That warmth is also felt on one of the standout deluxe tracks – “Here In Your Bedroom,” which transforms into another song, thanks to the addition of Avril’s voice. “Making these new recordings was just incredible,” says John. “And I feel like we’ve given these songs a new life. Obviously, having Avril sing on it was a huge blessing. Having Biffy Simon from Biffy Clyro sing on ‘Superman’ was incredible.”

“It came to be, really, in a natural way,” he shares. “These weren’t like some forced features, where we had a manager reach out to another manager. Avril was at my house, making Love Sux. And I’m like, ‘I had the re-records,’ and you know, she told me, she goes, ‘When I was 15…’ I think she was dating Deryck [Whibley] from Sum 41. I think we were playing a show with them. And she said her first stage dive was at a Goldfinger show when she was 15. And so it’s come full circle that now she’s singing on our first hit on a Goldfinger record, which, making it a duet, is also such a cool twist on the whole thing, you know?”

Another motivation behind the re-records? It was a chance for John to regain control of his band’s legacy. “A part of it, I wanted to own the masters,” explains John, “being that I’ve got my own record label, and I want to have ownership. I don’t own any of the stuff we recorded for the major labels back in the day. It’s just obviously the way we came up, and I’m really grateful we had those opportunities, but now that I’m a grown man, I want to have ownership in it.”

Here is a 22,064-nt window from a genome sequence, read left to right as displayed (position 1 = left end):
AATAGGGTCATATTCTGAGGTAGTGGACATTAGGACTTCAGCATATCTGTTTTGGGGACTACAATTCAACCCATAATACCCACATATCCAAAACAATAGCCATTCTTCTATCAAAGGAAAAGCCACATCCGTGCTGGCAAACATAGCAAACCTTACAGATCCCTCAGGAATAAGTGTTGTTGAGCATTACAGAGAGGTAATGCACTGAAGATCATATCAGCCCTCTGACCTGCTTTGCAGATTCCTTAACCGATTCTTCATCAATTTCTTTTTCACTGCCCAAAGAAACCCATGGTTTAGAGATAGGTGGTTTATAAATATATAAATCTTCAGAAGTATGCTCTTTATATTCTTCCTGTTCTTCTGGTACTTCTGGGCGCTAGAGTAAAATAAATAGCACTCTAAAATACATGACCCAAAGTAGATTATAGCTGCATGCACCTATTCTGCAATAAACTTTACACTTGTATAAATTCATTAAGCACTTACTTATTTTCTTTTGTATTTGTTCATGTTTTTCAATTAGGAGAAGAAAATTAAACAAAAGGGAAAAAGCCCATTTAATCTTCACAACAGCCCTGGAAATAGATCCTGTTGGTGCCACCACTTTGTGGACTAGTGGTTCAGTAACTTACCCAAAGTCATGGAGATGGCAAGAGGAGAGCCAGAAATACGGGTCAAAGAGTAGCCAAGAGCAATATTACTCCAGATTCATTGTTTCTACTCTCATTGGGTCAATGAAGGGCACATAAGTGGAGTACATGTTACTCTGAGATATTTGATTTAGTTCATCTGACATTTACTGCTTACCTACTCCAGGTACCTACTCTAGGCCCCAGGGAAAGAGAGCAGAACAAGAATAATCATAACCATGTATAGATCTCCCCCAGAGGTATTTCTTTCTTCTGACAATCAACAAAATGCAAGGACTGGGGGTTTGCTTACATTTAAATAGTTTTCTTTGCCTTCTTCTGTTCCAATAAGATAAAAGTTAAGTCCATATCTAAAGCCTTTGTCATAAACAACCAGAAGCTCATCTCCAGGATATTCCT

Goldfinger: Nick Gross, Phil Sneed, John Feldmann, Mike Herrera and Charlie Paulson (Caleb Alvarez)

Though they are grown, the glimmer hasn’t faded on Goldfinger. The band shines on the deluxe edition of Never Looks Back, and the four new songs – “Perfect,” “3AM,” “Searchlight,” and “Broken In Paradise” – provide a complete picture of the band’s musical perfective. Soaring vocals, emotionally charged lyrics, and surging punk rock production create a listening experience that will resonate with new fans and those who have been following the band since the late 90s.

Though the recording process wasn’t ideal, the resulting Never Look Back received rave reviews from places like Kerrang, Alternative Press, and Wall of Sound. Many referred to the album as a return to form for the band, which was quite intentional.